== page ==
Interview with George Faught, Candidate for Congress in the 2nd District of Oklahoma

Last year, Representative Dan Boren (D-OK) made the surprise decision to not run for re-election in 2012. The seat, described to me by one person as “the most Republican seat held by a Democrat” in the country, was immediately crowded with a myriad of candidates all vying to be the Republican nominee to represent the 2nd District of Oklahoma.

One of these candidates is George Faught. A longtime business owner who runs a carpet cleaning company with his son Jamison, George is a state representative with a strong conservative record. (Full disclosure: Jamison is a friend of mine, and this friendship led to a discussion late last year with the Faught campaign about my possibly working for them as a press secretary.) He sat down with me this morning for a phone interview to discuss the campaign and some of the national issues he would address as the 2nd District’s Representative.


Dustin Siggins (DS): So how is the campaign going? How many people are in the race? Obviously, the Republican primary winner is going to take the open seat, so what are you doing to win?

George Faught (GF): Things are going well. It’s a huge district – 26 counties, 7.5 hours from north to south, from Kansas to Texas – and there are 6 Republicans in the race, so I have a lot of work to do. We feel very positive after Huckabee endorsed us two weeks ago. We’ve had 50 endorsements since we launched the campaign, including Concerned Women for America, the Family Research Council and Gary Jones. Gary is the Oklahoma state auditor and a former GOP chairman. He’s also the first statewide officeholder to endorse anyone in the race, and so we’re honored to have his backing.

This race is really interesting because the district has a 70% Democratic registration advantage, yet every state elected office is held by Republicans. Of the national politicians, the only Democratic-held seat in the state is Representative Boren’s, and he’s retiring without endorsing anyone on either side of the aisle.

We’re using the Huckabee endorsement to advertise on radio, and we are scheduled to air ads on TV in June. Our fundraising is on schedule, and things are looking great.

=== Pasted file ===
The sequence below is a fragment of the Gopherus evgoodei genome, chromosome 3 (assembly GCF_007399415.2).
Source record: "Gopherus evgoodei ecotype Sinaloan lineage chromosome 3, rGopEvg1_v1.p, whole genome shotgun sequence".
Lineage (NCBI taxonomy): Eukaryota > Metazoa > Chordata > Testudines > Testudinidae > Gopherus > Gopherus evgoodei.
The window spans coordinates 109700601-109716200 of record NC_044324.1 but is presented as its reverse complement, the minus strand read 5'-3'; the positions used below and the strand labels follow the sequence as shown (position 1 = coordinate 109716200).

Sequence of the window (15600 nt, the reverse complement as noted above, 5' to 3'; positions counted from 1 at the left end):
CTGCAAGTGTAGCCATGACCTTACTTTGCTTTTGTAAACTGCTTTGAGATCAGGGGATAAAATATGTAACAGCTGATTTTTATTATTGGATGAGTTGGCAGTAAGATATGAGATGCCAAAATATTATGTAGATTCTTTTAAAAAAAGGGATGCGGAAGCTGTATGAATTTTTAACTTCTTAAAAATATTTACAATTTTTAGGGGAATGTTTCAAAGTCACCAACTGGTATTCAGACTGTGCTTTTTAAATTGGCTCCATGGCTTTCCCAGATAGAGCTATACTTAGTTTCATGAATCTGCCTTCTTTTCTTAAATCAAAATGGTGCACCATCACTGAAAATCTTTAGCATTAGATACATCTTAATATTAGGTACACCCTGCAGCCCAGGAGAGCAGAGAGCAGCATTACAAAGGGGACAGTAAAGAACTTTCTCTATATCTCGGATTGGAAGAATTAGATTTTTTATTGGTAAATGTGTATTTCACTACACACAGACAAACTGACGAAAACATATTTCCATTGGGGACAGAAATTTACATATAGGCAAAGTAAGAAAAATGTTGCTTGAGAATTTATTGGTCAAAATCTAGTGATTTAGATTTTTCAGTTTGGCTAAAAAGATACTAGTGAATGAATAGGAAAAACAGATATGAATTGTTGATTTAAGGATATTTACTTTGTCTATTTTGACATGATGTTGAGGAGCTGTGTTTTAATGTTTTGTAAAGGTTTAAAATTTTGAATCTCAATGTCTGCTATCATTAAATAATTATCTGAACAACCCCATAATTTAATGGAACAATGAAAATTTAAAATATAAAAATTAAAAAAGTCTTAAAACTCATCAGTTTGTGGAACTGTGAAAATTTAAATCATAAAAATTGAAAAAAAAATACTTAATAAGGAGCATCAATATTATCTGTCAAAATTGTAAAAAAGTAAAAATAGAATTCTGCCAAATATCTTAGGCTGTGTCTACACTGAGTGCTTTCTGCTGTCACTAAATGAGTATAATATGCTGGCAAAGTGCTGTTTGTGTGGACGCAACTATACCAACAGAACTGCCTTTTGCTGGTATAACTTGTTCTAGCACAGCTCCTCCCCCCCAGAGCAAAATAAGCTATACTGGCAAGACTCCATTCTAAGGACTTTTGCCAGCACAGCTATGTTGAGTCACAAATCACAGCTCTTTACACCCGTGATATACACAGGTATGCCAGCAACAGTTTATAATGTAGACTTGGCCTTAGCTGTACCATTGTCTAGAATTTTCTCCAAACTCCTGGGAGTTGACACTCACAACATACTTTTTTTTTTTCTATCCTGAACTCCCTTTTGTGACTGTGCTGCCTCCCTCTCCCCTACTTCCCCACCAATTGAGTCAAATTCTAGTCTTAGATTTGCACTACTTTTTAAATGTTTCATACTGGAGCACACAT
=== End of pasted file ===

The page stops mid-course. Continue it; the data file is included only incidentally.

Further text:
DS: Why did you get into the race? When we talked last year, you said it was literally a last-minute decision.

GF: Well, it wasn’t quite last-minute; it’s more that I didn’t know that Dan Boren was going to leave office until he actually announced it. I wasn’t planning on running against an incumbent – I enjoy being a state representative and a business owner  – but with the opportunity to make a difference with the national debt and trying to shrink the size of the federal government, I decided to step in and run.

DS: Earlier this week you were involved in a few minor controversies, including rejections of endorsements. Can you explain a little about that?

GF: Sure. I’ve been campaigning since last July. With control of both chambers in GOP control, we are expected to push entirely on principle. We had a personhood bill that turned into a resolution instead of legislation, and we all know that resolutions are useless. We as a Republican caucus weren’t pushing the personhood legislation, tax legislation, education legislation and other issues forward enough. So I put out a press release criticizing my colleagues and the governor for not standing up for principles.

My timing wasn’t the best, and I lost a couple of endorsements from non-leadership Republicans in the state house who thought that I should have focused solely on the failure of our party’s leadership to take the lead on these issues. I would point out it’s the non-leadership Republicans who should push leadership into passing legislation, and I would also point out that I have been campaigning for the past 10 months and am keenly aware of how our GOP voters want us as a party to be advancing these important issues. I have had overwhelming support from grassroots, every-day Republicans who are telling me that “it’s about time someone said” what was in the press release.